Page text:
Using the UN Declaration as the Framework of Reconciliation

Over nine years have passed since the United Nations Declaration on the Rights of Indigenous Peoples was adopted by the General Assembly of the UN. Indigenous Peoples in Canada have used the Declaration to advance their claims in court and will continue to do so. The Truth and Reconciliation Commission (TRC) relied heavily on the Declaration in its Final Report. In Number 48 of its 94 Calls to Action, it called “upon federal, provincial, territorial, and municipal governments to fully adopt and implement the United Nations Declaration on the Rights of Indigenous Peoples as the framework for reconciliation.”1
 
The federal government stated on May 10th, 2016 that Canada was “now a full supporter, without qualification” of the Declaration and reaffirmed its commitment to adopt and implement the Declaration. However, the government has not been explicit about how it will do so. Attempting to advance this conversation, CFSC staff person Jennifer Preston has met with representatives of federal cabinet, Minister of Indigenous and Northern Affairs Carolyn Bennett and Minister of Environment and Climate Change Catherine McKenna. Inexplicably, Justice Minister Jody Wilson-Raybould has called the adoption of the Declaration into Canadian law “unworkable” although she reiterated that the government supports all articles of the Declaration “without reservation”. Meanwhile, Member of Parliament Romeo Saganash has introduced private members’ Bill C-262, with draft legislation to implement the Declaration. It has been endorsed by many Indigenous organizations and individuals, including former TRC chair Senator Murray Sinclair. CFSC has joined with partners in endorsing Bill C-262 as well: http://quakerservice.ca/C262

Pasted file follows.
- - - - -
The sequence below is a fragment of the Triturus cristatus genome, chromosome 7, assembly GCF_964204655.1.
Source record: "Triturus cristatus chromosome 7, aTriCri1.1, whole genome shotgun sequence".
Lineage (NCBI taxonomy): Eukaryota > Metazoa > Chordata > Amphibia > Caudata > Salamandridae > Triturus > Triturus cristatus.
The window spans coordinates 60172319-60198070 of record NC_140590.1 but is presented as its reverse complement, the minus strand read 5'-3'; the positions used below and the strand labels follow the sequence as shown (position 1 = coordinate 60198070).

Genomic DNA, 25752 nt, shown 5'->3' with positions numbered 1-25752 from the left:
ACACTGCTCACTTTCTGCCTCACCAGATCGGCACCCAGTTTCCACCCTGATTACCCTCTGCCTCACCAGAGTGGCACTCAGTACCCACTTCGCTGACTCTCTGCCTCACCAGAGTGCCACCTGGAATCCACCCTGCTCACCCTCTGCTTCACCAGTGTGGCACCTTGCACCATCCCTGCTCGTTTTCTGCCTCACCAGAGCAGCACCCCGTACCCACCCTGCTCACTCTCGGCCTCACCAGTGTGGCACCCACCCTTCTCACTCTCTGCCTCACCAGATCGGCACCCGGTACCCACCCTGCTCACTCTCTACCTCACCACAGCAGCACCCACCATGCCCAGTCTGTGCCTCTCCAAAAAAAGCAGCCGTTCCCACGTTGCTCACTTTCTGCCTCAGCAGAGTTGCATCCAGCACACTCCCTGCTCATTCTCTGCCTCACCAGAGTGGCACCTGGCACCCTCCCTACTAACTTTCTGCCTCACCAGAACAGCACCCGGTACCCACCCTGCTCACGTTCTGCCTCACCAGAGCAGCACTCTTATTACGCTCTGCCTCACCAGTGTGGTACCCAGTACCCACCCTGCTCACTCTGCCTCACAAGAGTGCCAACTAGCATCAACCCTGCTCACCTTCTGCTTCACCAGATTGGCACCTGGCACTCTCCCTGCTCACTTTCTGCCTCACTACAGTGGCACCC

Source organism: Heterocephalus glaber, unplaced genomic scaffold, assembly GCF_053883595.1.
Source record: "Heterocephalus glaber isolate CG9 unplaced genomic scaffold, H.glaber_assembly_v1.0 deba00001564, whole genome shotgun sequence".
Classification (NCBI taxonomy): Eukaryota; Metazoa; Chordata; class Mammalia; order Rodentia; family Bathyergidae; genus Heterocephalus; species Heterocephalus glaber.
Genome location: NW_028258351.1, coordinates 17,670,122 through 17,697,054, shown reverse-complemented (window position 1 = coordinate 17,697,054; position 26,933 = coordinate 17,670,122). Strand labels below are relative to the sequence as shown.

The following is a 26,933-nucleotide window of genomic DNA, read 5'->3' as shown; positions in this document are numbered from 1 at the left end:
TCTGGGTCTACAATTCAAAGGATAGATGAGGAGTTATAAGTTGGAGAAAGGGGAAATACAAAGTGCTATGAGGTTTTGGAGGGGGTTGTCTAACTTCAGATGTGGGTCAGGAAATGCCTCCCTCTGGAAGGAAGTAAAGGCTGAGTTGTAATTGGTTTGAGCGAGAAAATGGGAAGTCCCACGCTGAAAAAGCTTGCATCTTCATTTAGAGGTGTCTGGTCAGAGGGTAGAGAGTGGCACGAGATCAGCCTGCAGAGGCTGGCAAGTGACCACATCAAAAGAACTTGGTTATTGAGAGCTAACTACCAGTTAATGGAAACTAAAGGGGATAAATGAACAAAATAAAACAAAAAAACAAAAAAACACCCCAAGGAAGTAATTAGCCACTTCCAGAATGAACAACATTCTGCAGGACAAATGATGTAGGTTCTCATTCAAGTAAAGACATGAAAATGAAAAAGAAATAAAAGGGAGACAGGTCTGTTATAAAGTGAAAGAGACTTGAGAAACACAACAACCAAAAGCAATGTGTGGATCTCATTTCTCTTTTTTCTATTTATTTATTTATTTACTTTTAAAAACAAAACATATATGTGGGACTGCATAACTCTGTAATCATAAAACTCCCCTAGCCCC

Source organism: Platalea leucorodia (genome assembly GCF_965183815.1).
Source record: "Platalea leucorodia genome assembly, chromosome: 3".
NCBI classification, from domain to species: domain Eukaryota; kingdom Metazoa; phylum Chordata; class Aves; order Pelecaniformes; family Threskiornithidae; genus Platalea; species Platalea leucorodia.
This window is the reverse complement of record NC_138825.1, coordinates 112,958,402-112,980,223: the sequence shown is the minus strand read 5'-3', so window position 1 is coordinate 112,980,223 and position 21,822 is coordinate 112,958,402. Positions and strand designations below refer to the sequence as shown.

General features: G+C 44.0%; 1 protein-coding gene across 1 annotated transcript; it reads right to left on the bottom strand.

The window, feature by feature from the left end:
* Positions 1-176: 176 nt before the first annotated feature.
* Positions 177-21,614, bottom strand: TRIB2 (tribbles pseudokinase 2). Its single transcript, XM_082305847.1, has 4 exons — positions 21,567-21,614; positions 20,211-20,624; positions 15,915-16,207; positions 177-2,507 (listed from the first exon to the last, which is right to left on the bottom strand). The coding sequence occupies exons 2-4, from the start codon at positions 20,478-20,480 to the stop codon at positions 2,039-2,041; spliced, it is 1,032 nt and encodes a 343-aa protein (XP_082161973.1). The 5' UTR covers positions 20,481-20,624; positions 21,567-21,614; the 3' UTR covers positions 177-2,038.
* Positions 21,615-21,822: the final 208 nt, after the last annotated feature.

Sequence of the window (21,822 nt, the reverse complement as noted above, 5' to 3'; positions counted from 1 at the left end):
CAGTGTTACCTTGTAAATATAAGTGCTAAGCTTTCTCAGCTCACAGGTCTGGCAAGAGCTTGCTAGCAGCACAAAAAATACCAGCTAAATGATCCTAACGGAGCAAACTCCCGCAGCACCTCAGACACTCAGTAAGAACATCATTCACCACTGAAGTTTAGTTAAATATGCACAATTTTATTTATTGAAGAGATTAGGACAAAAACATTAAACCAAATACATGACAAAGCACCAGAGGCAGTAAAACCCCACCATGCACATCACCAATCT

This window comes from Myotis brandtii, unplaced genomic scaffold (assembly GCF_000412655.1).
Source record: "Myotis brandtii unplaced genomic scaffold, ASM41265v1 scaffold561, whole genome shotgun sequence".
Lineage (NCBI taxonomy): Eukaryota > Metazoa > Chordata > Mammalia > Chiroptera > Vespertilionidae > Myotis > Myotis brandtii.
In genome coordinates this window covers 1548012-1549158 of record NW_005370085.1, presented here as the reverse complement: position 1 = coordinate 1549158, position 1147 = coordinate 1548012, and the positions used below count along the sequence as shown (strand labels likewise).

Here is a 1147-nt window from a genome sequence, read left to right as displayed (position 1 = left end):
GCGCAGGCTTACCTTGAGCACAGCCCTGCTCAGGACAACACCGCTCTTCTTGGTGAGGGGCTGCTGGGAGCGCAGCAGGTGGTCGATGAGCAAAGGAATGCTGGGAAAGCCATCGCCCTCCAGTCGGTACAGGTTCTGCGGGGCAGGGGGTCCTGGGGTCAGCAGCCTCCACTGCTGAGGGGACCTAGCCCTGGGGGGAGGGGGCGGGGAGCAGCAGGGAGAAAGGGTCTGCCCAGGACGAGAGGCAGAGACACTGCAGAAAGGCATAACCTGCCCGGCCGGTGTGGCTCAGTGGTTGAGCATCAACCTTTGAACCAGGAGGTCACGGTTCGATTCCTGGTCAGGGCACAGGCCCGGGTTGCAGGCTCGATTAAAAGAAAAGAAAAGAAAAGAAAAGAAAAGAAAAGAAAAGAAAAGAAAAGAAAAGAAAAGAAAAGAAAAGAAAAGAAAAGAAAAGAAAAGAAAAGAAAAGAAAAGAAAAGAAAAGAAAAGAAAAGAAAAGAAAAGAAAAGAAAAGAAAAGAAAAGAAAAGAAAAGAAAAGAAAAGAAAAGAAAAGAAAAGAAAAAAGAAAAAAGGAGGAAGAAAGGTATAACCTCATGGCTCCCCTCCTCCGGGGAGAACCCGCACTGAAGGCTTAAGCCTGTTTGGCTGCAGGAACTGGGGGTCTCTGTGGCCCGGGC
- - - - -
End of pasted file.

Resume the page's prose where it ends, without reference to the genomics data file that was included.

While working for the adoption of legislation to implement the Declaration into domestic law, Canadian Quakers have also looked for other ways to use it as the “framework for reconciliation”. At Canadian Yearly Meeting sessions in August 2016, CFSC facilitated Friends’ adoption of a new minute on reconciliation. The minute commits Friends to specific actions to take our Indigenous rights work to the next level (for the full list of actions visit http://quakerservice.ca/reconciliation).
 
Across the country, associate members of CFSC have written to us about the work Friends are doing locally to put our reconciliation commitments into action. The following are a few examples.
 
On November 1st, 2016, CFSC was pleased to support Don Alexander in a reconciliation event in St. Catharines, Ontario, Weaving a Story of Indigenous Hope. The event was arranged in cooperation with a refugee settlement sponsorship group of Muslims, Mennonites, and Quakers. Two regional Indigenous presenters from the Haudenosaunee Confederacy, Karl Dockstader and Kelly Fran Davis, spoke to an audience of 125 people from the Niagara region.